“How to Find Your Superpower” is among thousands of recent articles, books, and improvement programs about the age-old dream of an updated self. Like others in its genre, the piece offers guidance for achieving “peak performance” through a blend of passion, mastery, and hard work. “The #1 thing you can do is determine your strengths, determine your superpowers,” the authors state in coaching readers to sharpen “a dominant gift an attribute, skill or ability that makes you stronger than the rest: a difference between you and your coworker.”[i] Find that elusive something, and you are sure to succeed. Pitches like this appear everywhere these days. Witness the massive market for fitness, beauty, self-esteem, and cognitive improvement products. These range from dietary supplements and workout regimes to books, videos, and apps. Amazon is loaded with titles like Your Hidden Superpower, Finding Your Superpower, and the kid’s book What’s My Superpower? [ii]
Juvenile appeals notwithstanding, a consistent theme runs through all these books – that it is up to you alone to find, develop, or somehow acquire missing capacities. Rarely is there a mention of structural advantages or disadvantages in the superpower quest. The impulse to exceed one’s limits has a long history in Western thought, with roots in religious doctrine and philosophy. Some even link enhancement to hard-wired survival instincts. Simply put, people have been augmenting themselves for thousands of years, first by using tools, then by working in groups, and later with machines and technology. From the Enlightenment Era onward, this was seen as humanity’s “natural” impulse for continual improvement and progress. Ongoing developments in science and medicine have intensified this drive, along with the heightened sense of crisis in the 21st century. The result has been a growing mania to become stronger, smarter, and better looking than anyone else.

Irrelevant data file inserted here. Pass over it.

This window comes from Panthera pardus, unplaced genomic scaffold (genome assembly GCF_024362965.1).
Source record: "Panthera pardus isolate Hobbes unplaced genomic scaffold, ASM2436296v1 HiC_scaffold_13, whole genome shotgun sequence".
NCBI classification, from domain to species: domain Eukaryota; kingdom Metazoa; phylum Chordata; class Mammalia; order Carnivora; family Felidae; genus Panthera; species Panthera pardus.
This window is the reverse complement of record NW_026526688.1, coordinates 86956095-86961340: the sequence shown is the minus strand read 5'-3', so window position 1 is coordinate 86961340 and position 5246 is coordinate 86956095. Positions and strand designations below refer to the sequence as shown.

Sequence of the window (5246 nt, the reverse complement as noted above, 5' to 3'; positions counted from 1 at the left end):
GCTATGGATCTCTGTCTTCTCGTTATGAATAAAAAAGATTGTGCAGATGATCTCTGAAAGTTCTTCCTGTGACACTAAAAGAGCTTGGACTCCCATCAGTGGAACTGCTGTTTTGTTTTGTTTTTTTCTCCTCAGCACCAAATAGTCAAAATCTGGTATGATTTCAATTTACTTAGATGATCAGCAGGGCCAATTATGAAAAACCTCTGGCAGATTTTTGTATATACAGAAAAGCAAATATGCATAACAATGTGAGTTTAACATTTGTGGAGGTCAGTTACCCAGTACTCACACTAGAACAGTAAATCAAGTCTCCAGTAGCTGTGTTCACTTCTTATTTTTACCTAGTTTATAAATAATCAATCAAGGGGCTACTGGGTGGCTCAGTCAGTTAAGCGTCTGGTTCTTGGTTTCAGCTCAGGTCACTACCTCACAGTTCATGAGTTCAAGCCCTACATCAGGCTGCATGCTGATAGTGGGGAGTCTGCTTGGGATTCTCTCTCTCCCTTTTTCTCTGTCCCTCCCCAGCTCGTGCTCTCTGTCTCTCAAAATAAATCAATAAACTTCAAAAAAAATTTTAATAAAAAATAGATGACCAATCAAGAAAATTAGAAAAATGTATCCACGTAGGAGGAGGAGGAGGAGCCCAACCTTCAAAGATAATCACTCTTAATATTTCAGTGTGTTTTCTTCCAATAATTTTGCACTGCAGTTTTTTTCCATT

Continue reading “Find Your Superpower”
Professors who want to establish classroom connections with their students receive lots of advice. And some experts have over the years advised the use of “self-disclosure,” telling students stories about themselves, using self-deprecating humor as a way to make students feel comfortable and to view the instructor as an ally. InsideHigher Ed discusses the finer points of this:
“Ignore that advice. That’s the recommendation of a study being published today in Communication Education, a journal of the National Communication Association. The study was based on surveys of 438 undergraduates at a Southeastern university. The students — from across disciplines — were asked about the class they had attended just before taking the survey. And for that class, they were asked both about their instructors and about whether they engaged in certain “uncivil” behaviors, such as packing up books before class was over or texting during lectures. The researchers then compared attitudes the students had about professors and the students behaviors.
“The study notes that professors’ styles only go so far in predicting whether students will be posting status updates on Facebook or actually paying attention, but they do matter.